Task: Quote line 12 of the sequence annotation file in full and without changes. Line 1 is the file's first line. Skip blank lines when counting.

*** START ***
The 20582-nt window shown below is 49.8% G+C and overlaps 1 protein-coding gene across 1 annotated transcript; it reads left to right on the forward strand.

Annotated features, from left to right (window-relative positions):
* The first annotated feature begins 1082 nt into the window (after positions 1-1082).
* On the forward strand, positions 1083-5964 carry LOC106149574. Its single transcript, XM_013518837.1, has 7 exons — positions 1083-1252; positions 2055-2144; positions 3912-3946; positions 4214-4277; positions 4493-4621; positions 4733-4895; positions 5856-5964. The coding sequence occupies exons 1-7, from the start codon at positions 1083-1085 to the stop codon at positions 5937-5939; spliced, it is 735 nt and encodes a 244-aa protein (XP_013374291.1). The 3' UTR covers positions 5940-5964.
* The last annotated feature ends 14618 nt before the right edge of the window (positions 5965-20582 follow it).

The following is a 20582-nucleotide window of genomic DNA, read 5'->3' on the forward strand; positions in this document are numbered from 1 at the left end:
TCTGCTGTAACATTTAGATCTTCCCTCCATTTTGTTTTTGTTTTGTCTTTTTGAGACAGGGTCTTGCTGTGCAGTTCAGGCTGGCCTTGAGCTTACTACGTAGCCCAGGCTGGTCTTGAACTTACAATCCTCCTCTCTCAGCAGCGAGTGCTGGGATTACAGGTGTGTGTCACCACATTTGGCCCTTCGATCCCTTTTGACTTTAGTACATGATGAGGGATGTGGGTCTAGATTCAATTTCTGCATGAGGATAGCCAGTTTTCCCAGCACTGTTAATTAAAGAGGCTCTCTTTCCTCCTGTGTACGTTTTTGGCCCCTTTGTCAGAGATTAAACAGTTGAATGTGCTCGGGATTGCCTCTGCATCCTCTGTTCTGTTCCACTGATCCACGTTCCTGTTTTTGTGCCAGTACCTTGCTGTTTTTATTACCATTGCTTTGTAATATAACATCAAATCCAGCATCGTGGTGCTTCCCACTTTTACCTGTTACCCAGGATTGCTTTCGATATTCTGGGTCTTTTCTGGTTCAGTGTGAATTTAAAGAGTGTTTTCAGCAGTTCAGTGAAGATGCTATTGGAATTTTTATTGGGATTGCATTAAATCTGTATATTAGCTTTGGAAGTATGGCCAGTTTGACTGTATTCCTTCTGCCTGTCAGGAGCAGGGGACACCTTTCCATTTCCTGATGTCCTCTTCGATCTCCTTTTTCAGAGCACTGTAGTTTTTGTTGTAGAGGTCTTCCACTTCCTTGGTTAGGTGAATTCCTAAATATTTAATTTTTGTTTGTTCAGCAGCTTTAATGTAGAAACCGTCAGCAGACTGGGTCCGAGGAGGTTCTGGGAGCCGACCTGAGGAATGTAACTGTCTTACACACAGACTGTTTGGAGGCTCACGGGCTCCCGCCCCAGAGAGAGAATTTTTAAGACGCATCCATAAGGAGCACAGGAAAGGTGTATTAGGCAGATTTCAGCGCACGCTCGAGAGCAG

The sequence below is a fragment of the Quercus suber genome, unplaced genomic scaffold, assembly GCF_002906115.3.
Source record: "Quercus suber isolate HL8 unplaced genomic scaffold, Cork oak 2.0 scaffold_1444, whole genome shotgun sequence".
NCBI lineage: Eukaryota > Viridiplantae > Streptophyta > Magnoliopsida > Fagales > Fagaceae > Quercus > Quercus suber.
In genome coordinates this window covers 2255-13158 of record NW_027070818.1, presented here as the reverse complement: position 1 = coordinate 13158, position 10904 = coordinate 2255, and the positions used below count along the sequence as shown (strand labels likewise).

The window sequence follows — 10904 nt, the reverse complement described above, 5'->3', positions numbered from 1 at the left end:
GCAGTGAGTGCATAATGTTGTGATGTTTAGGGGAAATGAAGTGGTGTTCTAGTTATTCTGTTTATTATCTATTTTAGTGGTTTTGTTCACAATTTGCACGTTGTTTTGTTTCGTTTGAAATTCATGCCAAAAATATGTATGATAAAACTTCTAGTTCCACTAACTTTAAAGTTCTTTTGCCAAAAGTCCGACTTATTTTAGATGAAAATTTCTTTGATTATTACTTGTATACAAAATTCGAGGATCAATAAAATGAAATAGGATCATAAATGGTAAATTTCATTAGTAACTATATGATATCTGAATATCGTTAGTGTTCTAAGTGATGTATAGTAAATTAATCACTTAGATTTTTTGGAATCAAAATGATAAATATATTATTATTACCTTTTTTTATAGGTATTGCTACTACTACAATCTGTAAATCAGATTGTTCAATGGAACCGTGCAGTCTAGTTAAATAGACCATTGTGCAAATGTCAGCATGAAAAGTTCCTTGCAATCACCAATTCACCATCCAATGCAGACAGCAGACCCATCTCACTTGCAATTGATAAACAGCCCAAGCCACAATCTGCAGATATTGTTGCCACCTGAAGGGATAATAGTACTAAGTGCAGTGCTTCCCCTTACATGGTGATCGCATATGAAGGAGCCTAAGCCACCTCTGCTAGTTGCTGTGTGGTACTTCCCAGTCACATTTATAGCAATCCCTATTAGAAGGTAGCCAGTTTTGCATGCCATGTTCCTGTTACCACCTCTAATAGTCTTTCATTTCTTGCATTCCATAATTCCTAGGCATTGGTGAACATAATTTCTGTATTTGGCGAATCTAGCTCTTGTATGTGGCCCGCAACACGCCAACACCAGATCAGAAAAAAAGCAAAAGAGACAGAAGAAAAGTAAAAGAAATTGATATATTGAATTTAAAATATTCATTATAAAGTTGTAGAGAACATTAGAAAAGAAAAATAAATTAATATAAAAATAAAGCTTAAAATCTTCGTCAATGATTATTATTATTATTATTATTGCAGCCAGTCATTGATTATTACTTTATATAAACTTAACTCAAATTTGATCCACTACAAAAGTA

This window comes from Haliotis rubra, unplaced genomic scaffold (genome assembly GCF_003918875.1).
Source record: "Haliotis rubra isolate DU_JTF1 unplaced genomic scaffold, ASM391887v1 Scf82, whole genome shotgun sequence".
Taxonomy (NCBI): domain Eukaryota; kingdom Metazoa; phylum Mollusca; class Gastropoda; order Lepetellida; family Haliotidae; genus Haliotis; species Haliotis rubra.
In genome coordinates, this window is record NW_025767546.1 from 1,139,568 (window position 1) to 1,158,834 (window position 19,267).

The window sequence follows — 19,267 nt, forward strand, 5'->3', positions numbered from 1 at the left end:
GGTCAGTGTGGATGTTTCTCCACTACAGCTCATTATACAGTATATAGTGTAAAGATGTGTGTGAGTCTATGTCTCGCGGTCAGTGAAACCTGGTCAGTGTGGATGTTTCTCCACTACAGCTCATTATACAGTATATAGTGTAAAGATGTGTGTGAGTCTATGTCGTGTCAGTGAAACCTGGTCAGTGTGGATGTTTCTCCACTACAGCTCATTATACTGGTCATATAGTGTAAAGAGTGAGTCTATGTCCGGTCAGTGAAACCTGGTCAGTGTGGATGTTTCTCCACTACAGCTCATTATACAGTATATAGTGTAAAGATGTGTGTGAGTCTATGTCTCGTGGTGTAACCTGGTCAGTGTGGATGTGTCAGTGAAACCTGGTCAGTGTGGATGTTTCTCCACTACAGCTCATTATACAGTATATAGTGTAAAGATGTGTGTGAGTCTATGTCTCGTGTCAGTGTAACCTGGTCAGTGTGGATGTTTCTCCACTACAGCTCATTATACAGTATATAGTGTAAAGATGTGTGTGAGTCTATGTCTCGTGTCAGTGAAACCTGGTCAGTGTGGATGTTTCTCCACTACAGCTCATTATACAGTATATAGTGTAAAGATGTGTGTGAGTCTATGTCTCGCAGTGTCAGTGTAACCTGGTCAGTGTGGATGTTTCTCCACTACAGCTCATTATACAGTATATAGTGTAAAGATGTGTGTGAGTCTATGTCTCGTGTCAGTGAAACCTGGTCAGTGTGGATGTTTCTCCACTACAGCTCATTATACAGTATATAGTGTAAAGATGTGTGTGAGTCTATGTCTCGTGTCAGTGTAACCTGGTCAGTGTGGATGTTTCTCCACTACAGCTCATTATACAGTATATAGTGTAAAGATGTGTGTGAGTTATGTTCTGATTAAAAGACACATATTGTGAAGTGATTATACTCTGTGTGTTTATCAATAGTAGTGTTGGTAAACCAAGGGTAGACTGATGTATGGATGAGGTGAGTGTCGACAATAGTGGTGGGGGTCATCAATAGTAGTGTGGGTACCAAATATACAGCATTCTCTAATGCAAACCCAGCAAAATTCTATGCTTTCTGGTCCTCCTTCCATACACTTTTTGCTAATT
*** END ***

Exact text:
The window sequence follows — 10904 nt, the reverse complement described above, 5'->3', positions numbered from 1 at the left end: